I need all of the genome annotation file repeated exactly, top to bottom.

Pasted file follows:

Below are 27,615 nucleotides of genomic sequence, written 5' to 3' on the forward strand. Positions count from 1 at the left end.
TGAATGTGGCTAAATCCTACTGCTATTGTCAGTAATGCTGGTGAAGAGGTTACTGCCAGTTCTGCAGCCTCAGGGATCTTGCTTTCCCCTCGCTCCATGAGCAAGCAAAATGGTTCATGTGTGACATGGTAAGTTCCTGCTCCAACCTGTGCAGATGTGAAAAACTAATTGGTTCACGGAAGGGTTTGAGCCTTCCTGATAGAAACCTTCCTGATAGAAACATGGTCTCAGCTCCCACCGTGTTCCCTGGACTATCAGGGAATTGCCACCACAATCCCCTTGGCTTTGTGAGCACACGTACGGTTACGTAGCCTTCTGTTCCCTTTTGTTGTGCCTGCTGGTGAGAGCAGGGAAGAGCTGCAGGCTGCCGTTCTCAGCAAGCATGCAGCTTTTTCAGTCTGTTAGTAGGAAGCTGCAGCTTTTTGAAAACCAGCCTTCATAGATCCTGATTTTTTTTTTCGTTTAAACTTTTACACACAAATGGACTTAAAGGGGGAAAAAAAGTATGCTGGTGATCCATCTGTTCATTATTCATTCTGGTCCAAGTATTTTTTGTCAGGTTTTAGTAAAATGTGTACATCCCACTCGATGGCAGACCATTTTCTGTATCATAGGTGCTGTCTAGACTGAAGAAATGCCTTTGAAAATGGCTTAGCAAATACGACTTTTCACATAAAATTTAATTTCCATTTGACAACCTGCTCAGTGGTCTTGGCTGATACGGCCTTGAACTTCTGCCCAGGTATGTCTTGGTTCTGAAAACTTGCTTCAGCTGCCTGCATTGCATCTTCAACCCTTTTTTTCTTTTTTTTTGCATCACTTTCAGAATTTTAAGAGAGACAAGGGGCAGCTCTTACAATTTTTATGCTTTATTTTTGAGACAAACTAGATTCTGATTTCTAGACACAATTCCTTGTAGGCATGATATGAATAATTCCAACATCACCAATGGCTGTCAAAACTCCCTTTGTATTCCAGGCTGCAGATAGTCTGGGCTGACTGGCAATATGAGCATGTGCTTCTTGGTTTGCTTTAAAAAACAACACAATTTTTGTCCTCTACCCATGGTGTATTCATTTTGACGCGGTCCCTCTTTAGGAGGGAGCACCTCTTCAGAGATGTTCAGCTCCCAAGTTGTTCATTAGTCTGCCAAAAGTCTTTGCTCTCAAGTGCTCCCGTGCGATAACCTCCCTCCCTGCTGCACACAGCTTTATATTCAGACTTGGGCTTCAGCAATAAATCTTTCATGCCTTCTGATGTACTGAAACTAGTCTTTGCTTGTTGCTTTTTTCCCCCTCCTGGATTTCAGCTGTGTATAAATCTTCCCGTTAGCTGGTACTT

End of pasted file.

Below are 27,615 nucleotides of genomic sequence, written 5' to 3' on the forward strand. Positions count from 1 at the left end.
TGAATGTGGCTAAATCCTACTGCTATTGTCAGTAATGCTGGTGAAGAGGTTACTGCCAGTTCTGCAGCCTCAGGGATCTTGCTTTCCCCTCGCTCCATGAGCAAGCAAAATGGTTCATGTGTGACATGGTAAGTTCCTGCTCCAACCTGTGCAGATGTGAAAAACTAATTGGTTCACGGAAGGGTTTGAGCCTTCCTGATAGAAACCTTCCTGATAGAAACATGGTCTCAGCTCCCACCGTGTTCCCTGGACTATCAGGGAATTGCCACCACAATCCCCTTGGCTTTGTGAGCACACGTACGGTTACGTAGCCTTCTGTTCCCTTTTGTTGTGCCTGCTGGTGAGAGCAGGGAAGAGCTGCAGGCTGCCGTTCTCAGCAAGCATGCAGCTTTTTCAGTCTGTTAGTAGGAAGCTGCAGCTTTTTGAAAACCAGCCTTCATAGATCCTGATTTTTTTTTTCGTTTAAACTTTTACACACAAATGGACTTAAAGGGGGAAAAAAAGTATGCTGGTGATCCATCTGTTCATTATTCATTCTGGTCCAAGTATTTTTTGTCAGGTTTTAGTAAAATGTGTACATCCCACTCGATGGCAGACCATTTTCTGTATCATAGGTGCTGTCTAGACTGAAGAAATGCCTTTGAAAATGGCTTAGCAAATACGACTTTTCACATAAAATTTAATTTCCATTTGACAACCTGCTCAGTGGTCTTGGCTGATACGGCCTTGAACTTCTGCCCAGGTATGTCTTGGTTCTGAAAACTTGCTTCAGCTGCCTGCATTGCATCTTCAACCCTTTTTTTCTTTTTTTTTGCATCACTTTCAGAATTTTAAGAGAGACAAGGGGCAGCTCTTACAATTTTTATGCTTTATTTTTGAGACAAACTAGATTCTGATTTCTAGACACAATTCCTTGTAGGCATGATATGAATAATTCCAACATCACCAATGGCTGTCAAAACTCCCTTTGTATTCCAGGCTGCAGATAGTCTGGGCTGACTGGCAATATGAGCATGTGCTTCTTGGTTTGCTTTAAAAAACAACACAATTTTTGTCCTCTACCCATGGTGTATTCATTTTGACGCGGTCCCTCTTTAGGAGGGAGCACCTCTTCAGAGATGTTCAGCTCCCAAGTTGTTCATTAGTCTGCCAAAAGTCTTTGCTCTCAAGTGCTCCCGTGCGATAACCTCCCTCCCTGCTGCACACAGCTTTATATTCAGACTTGGGCTTCAGCAATAAATCTTTCATGCCTTCTGATGTACTGAAACTAGTCTTTGCTTGTTGCTTTTTTCCCCCTCCTGGATTTCAGCTGTGTATAAATCTTCCCGTTAGCTGGTACTT